This was revealed in the ‘€œTracking Progress in Maternal, Newborn and Child Survival’€ 2008 report which was released yesterday (SUBS: WED) on the eve of the Countdown to 2015 conference which takes place over the next three days.

The report uses existing data to measure coverage of important interventions such as contraceptive, visits by mothers to clinics within two days of giving birth, exclusive breastfeeding and case management of pneumonia – all approaches that have proven to reduce maternal and child mortality.

‘€œWe need to take stock of what we know. We know what is killing women and children, we know what measures we need to put in place and we know how to deliver these services. We need to scale up these services,’€ said Francisco Songane, Director of the Partnership for the Countdown 2015 for Maternal, Newborn and Child Survival.

The Millenium Declaration was adopted by the United Nations in 2000, with the aim of improving the well-being of the world’€™s people. It is made up of eight MDGs to be achieved by 2015.

Dr Peter Salama of the United Nations Children’€™s Fund said it was important to note that many countries were doing well despite the fact that they were ‘€œvery poor and have no doctors’€.

He said countries such as Nepal and Ethiopia were making good progress and had made use of lower levels of healthworker in the face of critical human resources constraints and that this had delivered a reduction in deaths of women and children.

‘€œMore money and doctors are great, but it’€™s not enough,’€ Salama said in response to a question why South Africa was doing so much worse than countries with less financial, human and health system resources.

Other panelists side-stepped the question, including Richard Horton, Editor-in-Chief of science journal, The Lancet. The Lancet ran a special edition looking in detail at the Countdown to 2015 report and focused on countries that have made good progress despite huge challenges.

On South Africa he said it would be ‘€œmore respectful’€ to refer to The Lancet article authored by South Africa’€™s ‘€œ Every Death Counts Writing Group’€ which has been included in the special Lancet edition. The group consists of some of the country’€™s top scientists and researchers.

 ‘€œAt least 260 women, babies and children died every day in South Africa, and no measurable progress has been made to reduce this mortality rate. This toll is too high in view of South Africa’€™s status as a middle-income country and capacity to provide services,’€ according to ‘€œEvery death counts’€™’€™.

A very high percentage of the maternal deaths, stillbirths and child deaths in South Africa were caused by inadequate care on the part of healthcare providers, described as ‘€œmodifiable factors’€.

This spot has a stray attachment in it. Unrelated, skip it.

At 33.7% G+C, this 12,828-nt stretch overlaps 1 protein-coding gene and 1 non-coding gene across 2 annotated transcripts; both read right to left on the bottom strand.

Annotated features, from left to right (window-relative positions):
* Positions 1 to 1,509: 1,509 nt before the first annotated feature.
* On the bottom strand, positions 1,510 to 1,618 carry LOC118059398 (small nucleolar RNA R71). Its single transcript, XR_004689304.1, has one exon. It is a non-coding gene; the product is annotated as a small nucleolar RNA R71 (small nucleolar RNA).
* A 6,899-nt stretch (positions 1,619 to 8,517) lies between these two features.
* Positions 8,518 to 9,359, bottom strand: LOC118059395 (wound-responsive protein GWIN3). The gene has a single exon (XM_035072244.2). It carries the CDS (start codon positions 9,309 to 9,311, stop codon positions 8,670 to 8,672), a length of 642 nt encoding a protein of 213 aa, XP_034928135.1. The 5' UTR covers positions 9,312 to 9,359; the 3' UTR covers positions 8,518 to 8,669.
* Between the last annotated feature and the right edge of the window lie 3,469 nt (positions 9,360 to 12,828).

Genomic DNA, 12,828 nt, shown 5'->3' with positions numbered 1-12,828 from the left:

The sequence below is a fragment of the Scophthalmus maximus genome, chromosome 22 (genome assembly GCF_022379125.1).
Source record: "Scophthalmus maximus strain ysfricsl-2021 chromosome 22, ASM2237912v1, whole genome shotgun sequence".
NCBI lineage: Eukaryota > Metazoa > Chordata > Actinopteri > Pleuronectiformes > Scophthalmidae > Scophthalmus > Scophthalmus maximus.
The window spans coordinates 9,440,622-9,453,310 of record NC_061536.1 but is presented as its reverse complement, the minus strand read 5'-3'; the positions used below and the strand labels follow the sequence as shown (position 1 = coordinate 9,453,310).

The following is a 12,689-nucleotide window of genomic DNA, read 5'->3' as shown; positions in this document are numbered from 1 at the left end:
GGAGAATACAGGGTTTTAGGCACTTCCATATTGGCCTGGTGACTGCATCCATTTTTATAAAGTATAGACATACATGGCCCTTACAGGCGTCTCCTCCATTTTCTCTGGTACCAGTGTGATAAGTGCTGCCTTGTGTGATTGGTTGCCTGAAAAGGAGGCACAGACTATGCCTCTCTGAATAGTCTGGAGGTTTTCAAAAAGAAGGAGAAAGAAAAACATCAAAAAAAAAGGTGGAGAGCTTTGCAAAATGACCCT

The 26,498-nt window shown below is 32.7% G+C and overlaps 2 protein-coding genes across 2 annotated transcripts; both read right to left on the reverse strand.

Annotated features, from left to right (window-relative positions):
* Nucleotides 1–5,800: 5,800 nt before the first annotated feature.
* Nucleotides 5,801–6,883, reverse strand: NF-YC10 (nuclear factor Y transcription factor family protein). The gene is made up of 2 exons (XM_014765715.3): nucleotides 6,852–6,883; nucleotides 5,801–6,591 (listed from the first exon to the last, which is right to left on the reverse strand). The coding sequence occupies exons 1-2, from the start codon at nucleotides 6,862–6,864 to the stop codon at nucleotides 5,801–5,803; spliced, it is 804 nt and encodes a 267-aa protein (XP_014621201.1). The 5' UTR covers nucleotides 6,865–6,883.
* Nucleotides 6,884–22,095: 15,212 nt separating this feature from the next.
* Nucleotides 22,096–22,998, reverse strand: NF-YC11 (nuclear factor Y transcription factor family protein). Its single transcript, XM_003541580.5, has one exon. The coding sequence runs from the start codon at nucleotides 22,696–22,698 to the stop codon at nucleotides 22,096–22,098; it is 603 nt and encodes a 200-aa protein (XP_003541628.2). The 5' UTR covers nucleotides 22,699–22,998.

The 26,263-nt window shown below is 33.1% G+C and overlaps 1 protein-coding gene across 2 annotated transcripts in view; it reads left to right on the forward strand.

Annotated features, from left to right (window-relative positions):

‘€œModifiable factors’€ were identified in over half the cases of women who died in childbirth at clinics as well as in over half the child deaths. Over two-thirds of stillbirths had ‘€œavoidable factors’€, including the failure of healthworkers to attend to some of the pregnant women’€™s high blood pressure.

Meanwhile, proper monitoring during labour could save most of the 7 300 South African babies dying each year either during childbirth or shortly afterwards.

Salama said the reduction in countries such as Nepal, Laos and Bangladesh were proof that the MDGs were achievable in poor countries.

According to the report, only 16 (24%) of the 68 countries responsible for 97 percent of maternal and child deaths were on track to reach the fourth MDG. Only three have moved from ‘€œnot on track’€ to ‘€œon track’€ since 2005 when the first report was published. China is one of three making progress.

Salama pointed out that to reduce maternal and child deaths, programmes that had to be implemented relied on functioning health systems. The report found that in those countries not doing well, there was a failure to adequately   deliver services such as contraception, postnatal care and management of infections such as pneumonia.

Of the 68 countries in the spotlight, 54 had fewer than 2,5 healthcare professionals per 1 000 population ‘€“ too few to make a difference.

HIV prevalence and war conflict were also found to significantly stunt progress toward the MDGs.

The conference overlaps with the Inter-Parliamentary Union (IPU) meeting a few hundred metres away and a joint session will be opened this afternoon (SUBS: THURS) by former Archbishop Njongonkulu Ndungane in his capacity as president of the African Monitor.

Health minister Dr Manto Tshabalala-Msimang will deliver the welcoming address this morning.